The following is an excerpt of “Tag, You’re It! Best Practices for Tagging on the Web” from the January/February 2010 issue of Law Practice Magazine:
“…Given that it’s [tagging] a personal classification system, it naturally follows that there aren’t many fixed rules when it comes to tagging. Consequently, you’ll be given every opportunity to mess it up when selecting your keywords and phrases. Fortunately, that’s perfectly acceptable because it’s your use of language that needs to be represented. Still, to make your tags more user-friendly, you need to find ways to minimize the potential chaos. Here are some tips.
?First and foremost, be consistent. Your primary objective is to be as consistent as possible in applying tag terms. Before choosing terms, try to resolve some of the fundamental language issues. For example, will you use singular or plural words? Will you restrict your tags to nouns, or are verbs okay? Will you use capitalization or stick to lowercase letters? Once you develop your initial set of terms and find a preferred style, stick to it!
?Don’t replicate terms. Remember, tagging is designed to fill gaps where traditional categories leave off. When tagging a blog post, for example, try to find terms or phrases that are relevant but not mentioned in the body of the post. Avoid repeating the same terms, or applying different stems (e.g., “-ed” or “-ing”) to the same word.
?Keep them short. Some tagging systems only allow single keywords, while others let you string together short phrases. When the latter is permitted, target two- to three-word phrases as a maximum. Any longer and you greatly diminish your chances of reapplying the same tag elsewhere.
?Alter your numbers based on media vs. content. The number of tags you apply will depend on what you’re classifying. With images such as digital photos, for example, there are no written words to search, so reasonably, photo or image collections deserve to have a higher number of tag terms applied. As many as 10 tags may be appropriate to convey both the content and the concepts represented by the image. By comparison, when tagging content items or links, it’s best to limit the number of tags applied. This is particularly true for blog posts, so you don’t replicate terms already embedded within the item. Blog posts are often well represented with two to four tags in total.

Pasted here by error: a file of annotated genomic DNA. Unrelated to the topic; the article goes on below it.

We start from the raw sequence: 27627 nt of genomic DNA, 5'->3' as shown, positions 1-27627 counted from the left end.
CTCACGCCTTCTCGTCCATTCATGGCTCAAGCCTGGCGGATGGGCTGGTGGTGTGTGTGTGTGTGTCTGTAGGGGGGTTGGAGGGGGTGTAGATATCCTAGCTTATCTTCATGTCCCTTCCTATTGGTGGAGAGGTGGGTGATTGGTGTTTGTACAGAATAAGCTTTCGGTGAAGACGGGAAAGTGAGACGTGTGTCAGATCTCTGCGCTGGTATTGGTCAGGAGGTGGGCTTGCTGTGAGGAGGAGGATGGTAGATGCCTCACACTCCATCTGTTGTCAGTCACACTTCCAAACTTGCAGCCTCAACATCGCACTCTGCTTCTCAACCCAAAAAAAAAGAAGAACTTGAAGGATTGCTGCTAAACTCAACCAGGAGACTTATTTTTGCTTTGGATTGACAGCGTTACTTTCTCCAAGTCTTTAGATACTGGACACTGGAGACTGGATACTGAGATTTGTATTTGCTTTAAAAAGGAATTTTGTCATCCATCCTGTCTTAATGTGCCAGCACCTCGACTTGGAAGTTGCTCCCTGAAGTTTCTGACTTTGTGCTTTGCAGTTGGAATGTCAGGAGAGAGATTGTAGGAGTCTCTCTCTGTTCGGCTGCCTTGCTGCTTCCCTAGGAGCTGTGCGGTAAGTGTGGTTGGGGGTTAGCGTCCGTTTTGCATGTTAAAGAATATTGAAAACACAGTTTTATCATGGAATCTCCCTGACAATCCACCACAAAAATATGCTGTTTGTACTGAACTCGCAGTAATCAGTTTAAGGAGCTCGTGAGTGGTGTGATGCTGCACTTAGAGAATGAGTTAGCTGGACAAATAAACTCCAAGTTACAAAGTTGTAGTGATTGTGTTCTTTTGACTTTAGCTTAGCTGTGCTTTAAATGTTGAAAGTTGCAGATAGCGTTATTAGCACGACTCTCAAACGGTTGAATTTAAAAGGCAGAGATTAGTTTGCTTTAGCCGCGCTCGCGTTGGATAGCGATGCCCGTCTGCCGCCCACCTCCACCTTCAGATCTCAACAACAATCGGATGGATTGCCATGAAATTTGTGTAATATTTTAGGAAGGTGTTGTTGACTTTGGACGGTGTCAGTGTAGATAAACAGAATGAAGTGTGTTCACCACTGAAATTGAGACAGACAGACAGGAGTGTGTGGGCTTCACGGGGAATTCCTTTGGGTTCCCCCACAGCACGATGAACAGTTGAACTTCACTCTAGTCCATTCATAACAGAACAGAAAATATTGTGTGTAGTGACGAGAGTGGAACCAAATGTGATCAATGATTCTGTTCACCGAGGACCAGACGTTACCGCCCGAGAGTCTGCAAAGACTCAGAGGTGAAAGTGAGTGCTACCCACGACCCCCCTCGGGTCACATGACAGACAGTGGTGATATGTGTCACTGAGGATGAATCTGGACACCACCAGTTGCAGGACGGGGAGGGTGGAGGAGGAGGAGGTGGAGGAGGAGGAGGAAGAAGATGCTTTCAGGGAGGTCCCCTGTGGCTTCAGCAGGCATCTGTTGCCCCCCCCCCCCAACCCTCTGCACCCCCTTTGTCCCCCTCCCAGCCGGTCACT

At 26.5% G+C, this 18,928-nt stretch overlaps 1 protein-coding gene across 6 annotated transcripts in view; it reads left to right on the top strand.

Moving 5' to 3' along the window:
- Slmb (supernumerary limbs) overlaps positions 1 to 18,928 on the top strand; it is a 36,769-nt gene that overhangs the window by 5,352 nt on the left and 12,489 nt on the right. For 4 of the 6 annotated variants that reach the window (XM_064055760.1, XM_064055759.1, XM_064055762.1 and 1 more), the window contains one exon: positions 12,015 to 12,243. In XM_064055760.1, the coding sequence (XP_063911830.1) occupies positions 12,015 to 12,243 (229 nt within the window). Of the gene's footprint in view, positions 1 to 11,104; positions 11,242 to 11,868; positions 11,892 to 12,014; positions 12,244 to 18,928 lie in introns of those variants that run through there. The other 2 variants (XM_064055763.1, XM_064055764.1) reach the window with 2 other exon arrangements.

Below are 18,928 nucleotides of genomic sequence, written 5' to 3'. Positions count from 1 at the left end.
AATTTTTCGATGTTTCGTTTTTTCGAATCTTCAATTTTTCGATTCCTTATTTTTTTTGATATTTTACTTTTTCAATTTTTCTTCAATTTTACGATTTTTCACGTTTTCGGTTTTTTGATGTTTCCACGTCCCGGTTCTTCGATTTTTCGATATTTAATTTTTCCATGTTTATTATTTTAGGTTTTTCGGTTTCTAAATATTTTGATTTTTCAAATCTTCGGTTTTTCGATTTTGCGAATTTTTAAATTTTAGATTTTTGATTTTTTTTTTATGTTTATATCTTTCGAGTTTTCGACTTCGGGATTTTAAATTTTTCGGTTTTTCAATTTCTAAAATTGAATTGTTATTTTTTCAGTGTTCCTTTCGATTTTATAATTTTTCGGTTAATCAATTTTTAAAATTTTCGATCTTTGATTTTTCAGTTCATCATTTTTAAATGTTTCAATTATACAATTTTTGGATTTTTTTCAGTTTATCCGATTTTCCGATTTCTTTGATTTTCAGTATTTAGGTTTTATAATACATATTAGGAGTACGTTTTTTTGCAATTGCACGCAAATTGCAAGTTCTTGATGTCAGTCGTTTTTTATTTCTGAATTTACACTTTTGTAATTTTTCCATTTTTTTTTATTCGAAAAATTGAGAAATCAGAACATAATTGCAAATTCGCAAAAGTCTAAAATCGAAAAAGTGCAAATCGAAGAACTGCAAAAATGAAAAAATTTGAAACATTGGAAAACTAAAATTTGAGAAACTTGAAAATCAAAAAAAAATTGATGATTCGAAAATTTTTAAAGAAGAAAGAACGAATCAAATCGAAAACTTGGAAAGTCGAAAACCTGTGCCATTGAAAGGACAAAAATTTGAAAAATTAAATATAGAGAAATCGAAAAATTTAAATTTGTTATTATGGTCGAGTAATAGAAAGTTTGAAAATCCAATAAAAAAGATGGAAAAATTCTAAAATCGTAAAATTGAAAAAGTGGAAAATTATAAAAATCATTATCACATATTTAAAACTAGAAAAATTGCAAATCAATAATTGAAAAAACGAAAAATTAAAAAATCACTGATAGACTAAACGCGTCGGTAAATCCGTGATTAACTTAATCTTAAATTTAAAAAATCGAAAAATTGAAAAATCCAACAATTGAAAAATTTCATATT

?Limit use of abbreviations. Make sure abbreviations or acronyms are recognizable by your intended audience (even if the audience is only you), and consider potential conflicts in how they’ll be applied. Law librarians, for example, might avoid the tag “ ALA,” since in addition to being an acronym for the American Library Association, it also represents the Association of Legal Administrators.
?Tag trends, products, personal names and organizations. Think in terms of the “Five Ws”—who, what, when, where and why—or play 20 questions with yourself if you must, but identify the most recognizable elements when selecting terms.
?Consider the search engines. Niche topics have smaller audiences, and more differentiated terminology. But hand in hand with that, any time tags are applied to a public Web collection, term aggregation pages will show up in the search results and become new entry points into the collection. Selecting tags based on your audience’s familiarity with the terms can be an important consideration in making your collection accessible.
?Revisit your choices. Last but not least, a periodic review of your style never hurts. A good general strategy is to let tagging happen naturally for a couple of months and then look back at the terms you’ve applied. If you’ve got 13 items tagged as “snowboard accidents” and two as “snowboarding accidents,” your preferred style is clear—and a small intervention may be in order to make your tags consistent going forward.
In our opinio, sometimes is preferable to retrieve information using concepts (highprecision) instead of key-words (low-precision).